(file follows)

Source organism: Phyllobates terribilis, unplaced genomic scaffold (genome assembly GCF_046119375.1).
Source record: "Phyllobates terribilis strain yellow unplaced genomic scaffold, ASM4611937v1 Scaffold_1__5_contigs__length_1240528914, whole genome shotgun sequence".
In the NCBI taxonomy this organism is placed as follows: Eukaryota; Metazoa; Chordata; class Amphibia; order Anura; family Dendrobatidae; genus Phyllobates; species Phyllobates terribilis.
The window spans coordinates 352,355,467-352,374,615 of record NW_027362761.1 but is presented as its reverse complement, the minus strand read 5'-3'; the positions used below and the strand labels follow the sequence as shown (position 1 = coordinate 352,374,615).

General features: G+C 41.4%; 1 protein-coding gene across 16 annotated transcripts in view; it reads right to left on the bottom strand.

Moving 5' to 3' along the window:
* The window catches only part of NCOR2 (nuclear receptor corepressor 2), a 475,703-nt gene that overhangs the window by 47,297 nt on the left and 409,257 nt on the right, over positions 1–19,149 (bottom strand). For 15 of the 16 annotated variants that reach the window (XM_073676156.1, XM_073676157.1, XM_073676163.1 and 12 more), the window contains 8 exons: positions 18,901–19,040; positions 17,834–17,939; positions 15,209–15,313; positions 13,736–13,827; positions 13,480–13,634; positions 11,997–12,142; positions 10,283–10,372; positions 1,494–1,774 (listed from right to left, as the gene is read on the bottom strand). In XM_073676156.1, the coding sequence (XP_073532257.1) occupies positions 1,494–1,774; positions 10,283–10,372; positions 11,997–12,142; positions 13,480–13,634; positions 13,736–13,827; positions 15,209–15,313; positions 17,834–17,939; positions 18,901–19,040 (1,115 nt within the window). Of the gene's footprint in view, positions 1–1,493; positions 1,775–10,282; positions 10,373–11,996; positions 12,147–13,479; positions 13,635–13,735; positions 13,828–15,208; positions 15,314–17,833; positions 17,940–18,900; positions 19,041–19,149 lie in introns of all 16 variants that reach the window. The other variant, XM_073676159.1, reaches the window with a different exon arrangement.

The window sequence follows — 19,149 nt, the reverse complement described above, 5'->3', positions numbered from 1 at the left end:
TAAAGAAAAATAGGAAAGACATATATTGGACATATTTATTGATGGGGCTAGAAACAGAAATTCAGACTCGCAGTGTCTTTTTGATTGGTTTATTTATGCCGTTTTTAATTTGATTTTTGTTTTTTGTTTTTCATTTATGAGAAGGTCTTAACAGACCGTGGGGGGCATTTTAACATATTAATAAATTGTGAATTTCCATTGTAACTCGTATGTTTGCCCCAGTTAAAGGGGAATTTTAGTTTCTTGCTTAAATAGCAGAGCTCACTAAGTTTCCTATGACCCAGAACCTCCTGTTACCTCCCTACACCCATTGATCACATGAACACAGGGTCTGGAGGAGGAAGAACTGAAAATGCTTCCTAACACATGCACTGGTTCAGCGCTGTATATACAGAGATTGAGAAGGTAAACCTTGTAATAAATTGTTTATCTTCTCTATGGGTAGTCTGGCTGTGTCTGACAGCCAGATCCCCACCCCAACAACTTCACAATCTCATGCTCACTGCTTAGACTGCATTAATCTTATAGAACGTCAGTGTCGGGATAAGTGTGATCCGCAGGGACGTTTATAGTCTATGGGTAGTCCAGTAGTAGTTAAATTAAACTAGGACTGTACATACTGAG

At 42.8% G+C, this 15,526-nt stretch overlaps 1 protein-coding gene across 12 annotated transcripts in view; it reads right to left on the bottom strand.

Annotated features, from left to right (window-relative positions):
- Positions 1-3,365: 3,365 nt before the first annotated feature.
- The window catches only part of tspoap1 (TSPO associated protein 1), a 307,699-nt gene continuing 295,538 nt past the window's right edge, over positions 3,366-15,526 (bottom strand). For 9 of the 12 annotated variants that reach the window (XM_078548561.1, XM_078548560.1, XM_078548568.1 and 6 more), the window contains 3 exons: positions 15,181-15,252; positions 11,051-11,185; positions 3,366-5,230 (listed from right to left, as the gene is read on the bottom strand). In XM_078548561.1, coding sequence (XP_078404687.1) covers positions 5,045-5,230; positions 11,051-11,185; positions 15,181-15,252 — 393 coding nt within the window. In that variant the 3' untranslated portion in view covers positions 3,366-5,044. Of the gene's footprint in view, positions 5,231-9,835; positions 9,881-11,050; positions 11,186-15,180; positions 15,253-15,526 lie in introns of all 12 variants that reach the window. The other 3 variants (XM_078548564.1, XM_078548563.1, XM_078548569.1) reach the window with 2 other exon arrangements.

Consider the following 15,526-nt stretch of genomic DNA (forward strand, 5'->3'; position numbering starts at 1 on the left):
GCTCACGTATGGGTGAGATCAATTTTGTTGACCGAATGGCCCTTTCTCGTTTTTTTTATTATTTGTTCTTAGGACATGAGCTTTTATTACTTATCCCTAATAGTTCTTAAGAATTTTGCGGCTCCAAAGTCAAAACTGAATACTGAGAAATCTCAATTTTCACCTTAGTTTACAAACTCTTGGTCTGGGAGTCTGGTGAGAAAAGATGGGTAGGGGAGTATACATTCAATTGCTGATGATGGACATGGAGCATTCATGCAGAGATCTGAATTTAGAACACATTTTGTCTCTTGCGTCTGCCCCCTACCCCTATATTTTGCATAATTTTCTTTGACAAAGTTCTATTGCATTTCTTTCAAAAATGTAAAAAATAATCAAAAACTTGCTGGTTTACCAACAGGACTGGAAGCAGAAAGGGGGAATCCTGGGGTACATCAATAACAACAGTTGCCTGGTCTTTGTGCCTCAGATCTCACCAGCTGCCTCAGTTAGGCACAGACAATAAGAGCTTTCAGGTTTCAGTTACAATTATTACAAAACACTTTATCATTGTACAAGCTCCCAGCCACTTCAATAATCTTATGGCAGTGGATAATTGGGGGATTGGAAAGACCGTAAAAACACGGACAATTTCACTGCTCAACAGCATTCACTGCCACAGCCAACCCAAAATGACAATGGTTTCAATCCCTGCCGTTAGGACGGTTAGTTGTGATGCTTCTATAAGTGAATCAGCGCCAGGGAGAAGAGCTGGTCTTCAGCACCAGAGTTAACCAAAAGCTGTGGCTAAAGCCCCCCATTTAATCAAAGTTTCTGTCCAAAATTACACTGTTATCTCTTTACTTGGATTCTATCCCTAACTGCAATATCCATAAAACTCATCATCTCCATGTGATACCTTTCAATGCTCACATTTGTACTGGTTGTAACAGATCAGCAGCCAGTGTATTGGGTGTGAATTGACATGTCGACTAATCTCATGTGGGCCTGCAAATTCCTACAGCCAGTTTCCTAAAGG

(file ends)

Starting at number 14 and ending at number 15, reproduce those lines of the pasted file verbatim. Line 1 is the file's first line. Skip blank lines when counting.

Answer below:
Consider the following 15,526-nt stretch of genomic DNA (forward strand, 5'->3'; position numbering starts at 1 on the left):
GCTCACGTATGGGTGAGATCAATTTTGTTGACCGAATGGCCCTTTCTCGTTTTTTTTATTATTTGTTCTTAGGACATGAGCTTTTATTACTTATCCCTAATAGTTCTTAAGAATTTTGCGGCTCCAAAGTCAAAACTGAATACTGAGAAATCTCAATTTTCACCTTAGTTTACAAACTCTTGGTCTGGGAGTCTGGTGAGAAAAGATGGGTAGGGGAGTATACATTCAATTGCTGATGATGGACATGGAGCATTCATGCAGAGATCTGAATTTAGAACACATTTTGTCTCTTGCGTCTGCCCCCTACCCCTATATTTTGCATAATTTTCTTTGACAAAGTTCTATTGCATTTCTTTCAAAAATGTAAAAAATAATCAAAAACTTGCTGGTTTACCAACAGGACTGGAAGCAGAAAGGGGGAATCCTGGGGTACATCAATAACAACAGTTGCCTGGTCTTTGTGCCTCAGATCTCACCAGCTGCCTCAGTTAGGCACAGACAATAAGAGCTTTCAGGTTTCAGTTACAATTATTACAAAACACTTTATCATTGTACAAGCTCCCAGCCACTTCAATAATCTTATGGCAGTGGATAATTGGGGGATTGGAAAGACCGTAAAAACACGGACAATTTCACTGCTCAACAGCATTCACTGCCACAGCCAACCCAAAATGACAATGGTTTCAATCCCTGCCGTTAGGACGGTTAGTTGTGATGCTTCTATAAGTGAATCAGCGCCAGGGAGAAGAGCTGGTCTTCAGCACCAGAGTTAACCAAAAGCTGTGGCTAAAGCCCCCCATTTAATCAAAGTTTCTGTCCAAAATTACACTGTTATCTCTTTACTTGGATTCTATCCCTAACTGCAATATCCATAAAACTCATCATCTCCATGTGATACCTTTCAATGCTCACATTTGTACTGGTTGTAACAGATCAGCAGCCAGTGTATTGGGTGTGAATTGACATGTCGACTAATCTCATGTGGGCCTGCAAATTCCTACAGCCAGTTTCCTAAAGG